Treatment from banana protein works against all known COVID variants, study shows

Well-protected medical staff performs swab test for Covid-19 to a young blonde female patient.
The new treatment can work against all coronavirus variants (Getty)
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A revolutionary new treatment derived from banana protein offers hope for a new medicine which works against all coronavirus variants.

The chemical - H84T-BanLec - is isolated from banana fruit and works against all coronavirus variants and all flu variants.

It was initially designed before the pandemic to target flu, with the researchers hoping to move on to target coronaviruses but - ironically - COVID lockdowns put a stop to the research.

The researchers then discovered that the treatment, which has only been tested on animals to date, works on COVID-19.

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"We thought MERS would be the big target, which we were worried about because of its 35% mortality rate," said David Markovitz, M.D., professor of internal medicine, Division of Infectious Diseases at the University of Michigan Medical School.

MERS, or Middle Eastern Respiratory Syndrome, caused a brief outbreak in 2015 and resulted in 858 confirmed deaths.

A peer-reviewed paper in Cell Reports Medicine describes how H84T-BanLec against all known human-infecting coronaviruses, including MERS, the original SARS, and SARS-CoV2, including the omicron variant.

"When COVID-19 occurred, we of course wanted to study the therapy's potential and discovered it was effective against every type of coronavirus, in vitro and in vivo," Markovitz said.

"Whether delivered systemically or through the nose in animal models, or prophylactically or therapeutically early on in the illness, it worked."

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H84T-BanLec is derived from a lectin (a carbohydrate-binding protein) isolated from banana fruit.

It accomplishes its remarkable viral-blocking abilities by binding to high-mannose glycans, polysaccharides that are present on the surface of the viruses, but only very rarely on normal healthy human cells.

After the binding, the virus cannot enter cells to infect them.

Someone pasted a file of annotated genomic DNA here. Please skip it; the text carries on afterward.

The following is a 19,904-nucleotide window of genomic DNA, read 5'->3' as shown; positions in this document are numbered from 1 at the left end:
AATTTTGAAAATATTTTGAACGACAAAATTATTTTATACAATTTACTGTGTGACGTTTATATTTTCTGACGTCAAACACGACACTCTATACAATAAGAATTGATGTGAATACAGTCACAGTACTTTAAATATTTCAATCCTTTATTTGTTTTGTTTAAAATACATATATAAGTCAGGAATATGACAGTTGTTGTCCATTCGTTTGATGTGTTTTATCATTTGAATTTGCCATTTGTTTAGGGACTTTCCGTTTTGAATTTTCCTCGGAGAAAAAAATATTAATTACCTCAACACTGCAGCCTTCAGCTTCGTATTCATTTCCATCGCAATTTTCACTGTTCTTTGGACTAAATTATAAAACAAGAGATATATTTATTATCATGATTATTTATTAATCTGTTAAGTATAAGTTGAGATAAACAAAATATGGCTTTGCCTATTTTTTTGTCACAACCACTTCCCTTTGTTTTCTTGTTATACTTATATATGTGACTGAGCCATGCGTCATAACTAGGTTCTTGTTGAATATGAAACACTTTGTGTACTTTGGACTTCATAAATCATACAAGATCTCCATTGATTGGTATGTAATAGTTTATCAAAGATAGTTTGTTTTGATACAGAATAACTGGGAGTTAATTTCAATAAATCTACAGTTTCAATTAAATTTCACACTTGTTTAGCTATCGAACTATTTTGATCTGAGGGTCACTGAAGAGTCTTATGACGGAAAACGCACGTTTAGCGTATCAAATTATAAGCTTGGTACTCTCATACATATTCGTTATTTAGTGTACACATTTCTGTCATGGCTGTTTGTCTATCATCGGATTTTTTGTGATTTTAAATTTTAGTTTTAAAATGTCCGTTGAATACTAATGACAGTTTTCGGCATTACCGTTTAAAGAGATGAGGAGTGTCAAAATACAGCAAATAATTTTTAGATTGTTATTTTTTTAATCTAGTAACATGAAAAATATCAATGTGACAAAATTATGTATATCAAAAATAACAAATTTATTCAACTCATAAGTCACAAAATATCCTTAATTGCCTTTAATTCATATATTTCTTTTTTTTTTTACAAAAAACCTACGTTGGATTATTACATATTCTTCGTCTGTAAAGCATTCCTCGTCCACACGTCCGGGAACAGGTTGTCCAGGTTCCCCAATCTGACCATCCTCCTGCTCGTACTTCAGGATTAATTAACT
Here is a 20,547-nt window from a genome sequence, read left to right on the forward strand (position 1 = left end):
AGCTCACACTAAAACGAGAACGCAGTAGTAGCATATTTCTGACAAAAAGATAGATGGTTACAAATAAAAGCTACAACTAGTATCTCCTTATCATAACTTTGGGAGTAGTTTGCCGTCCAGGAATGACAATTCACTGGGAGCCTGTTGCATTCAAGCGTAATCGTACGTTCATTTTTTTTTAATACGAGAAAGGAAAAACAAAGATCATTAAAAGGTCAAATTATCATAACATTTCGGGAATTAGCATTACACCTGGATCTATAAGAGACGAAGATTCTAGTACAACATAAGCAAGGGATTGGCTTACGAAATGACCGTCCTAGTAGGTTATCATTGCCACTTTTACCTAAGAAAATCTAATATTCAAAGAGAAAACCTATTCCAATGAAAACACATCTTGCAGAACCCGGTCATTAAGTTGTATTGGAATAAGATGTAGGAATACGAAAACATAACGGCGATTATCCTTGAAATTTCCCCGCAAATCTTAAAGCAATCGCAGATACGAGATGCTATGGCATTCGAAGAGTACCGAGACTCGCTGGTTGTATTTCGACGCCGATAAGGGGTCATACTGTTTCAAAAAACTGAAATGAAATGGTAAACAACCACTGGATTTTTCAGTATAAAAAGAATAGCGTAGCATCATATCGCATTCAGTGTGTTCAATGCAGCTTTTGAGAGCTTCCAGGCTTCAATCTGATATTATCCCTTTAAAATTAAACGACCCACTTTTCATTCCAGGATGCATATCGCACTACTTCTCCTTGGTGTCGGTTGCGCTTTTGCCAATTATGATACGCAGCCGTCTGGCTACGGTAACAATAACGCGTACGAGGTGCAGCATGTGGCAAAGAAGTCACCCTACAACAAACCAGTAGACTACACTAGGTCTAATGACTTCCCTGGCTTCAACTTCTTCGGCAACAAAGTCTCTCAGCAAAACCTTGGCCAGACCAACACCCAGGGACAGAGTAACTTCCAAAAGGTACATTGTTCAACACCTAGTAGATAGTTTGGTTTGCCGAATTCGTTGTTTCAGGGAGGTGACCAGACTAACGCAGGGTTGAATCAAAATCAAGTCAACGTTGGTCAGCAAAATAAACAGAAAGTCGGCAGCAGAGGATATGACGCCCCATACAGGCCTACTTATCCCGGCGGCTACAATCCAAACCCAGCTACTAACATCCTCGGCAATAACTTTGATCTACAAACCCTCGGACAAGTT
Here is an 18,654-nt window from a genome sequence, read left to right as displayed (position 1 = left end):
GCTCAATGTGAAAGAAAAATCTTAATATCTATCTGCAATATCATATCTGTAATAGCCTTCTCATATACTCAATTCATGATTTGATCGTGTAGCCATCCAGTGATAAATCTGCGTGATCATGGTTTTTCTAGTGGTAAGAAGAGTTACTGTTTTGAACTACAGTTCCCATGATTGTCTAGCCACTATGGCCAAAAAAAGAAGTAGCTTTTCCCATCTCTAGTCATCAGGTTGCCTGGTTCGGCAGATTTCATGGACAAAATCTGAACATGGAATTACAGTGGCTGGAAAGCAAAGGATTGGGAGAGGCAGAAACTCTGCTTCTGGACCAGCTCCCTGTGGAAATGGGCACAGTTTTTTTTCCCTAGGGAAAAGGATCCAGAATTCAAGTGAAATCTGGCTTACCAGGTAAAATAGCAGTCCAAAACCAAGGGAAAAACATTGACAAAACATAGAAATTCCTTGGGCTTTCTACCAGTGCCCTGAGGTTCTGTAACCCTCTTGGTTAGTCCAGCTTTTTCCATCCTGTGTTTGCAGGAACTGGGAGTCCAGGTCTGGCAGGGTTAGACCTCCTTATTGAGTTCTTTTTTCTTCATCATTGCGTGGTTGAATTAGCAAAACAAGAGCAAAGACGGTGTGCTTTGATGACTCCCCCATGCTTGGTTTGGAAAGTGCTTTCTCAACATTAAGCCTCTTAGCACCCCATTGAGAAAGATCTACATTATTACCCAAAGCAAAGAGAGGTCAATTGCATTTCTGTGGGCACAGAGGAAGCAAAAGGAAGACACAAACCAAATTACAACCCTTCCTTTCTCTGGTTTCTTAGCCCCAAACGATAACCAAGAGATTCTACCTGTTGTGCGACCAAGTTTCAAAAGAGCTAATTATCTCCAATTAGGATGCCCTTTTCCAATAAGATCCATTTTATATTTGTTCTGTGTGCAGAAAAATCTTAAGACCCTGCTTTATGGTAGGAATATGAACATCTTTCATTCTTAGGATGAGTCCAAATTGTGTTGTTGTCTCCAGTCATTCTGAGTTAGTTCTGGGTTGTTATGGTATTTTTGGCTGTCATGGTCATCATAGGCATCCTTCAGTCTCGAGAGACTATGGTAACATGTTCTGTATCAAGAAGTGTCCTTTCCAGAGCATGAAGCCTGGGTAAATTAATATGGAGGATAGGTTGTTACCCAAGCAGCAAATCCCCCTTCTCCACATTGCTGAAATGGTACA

Using atomic force microscopy and related methods, the team confirmed that H84T develops multiple strong bonds with the spike protein, which probably explains why it's hard for a coronavirus to be resistant to the lectin, said Markovitz.

Despite their anti-viral potential, lectins have traditionally been avoided as possible therapies because they are proteins that can stimulate the immune system in a potentially harmful way, explains Markovitz.

But H84T-BanLec has been modified to remove this effect and showed no detrimental effects in the animal models.

While several treatments for COVID-19 currently exist, including remdesivir, Paxlovid and monoclonal antibodies, they have varied levels of effectiveness.

There are also problems with side effects and ease of use and many have proven less effective as SARS-CoV2 continues to evolve.

H84T-BanLec holds unique promise, according to the team, because it is effective against all coronavirus variants as well as influenza viruses.

Markovitz and the team hope to see the therapy take the more difficult step from animal model to testing in humans.

The team envisions a nasal spray or drops that can be used to prevent or treat coronavirus and influenza infections in seasonal and pandemic situations.

They also hope to examine using H84T-BanLec against cancer—as cancer cells, like viruses, also have high mannose glycans on their surfaces.

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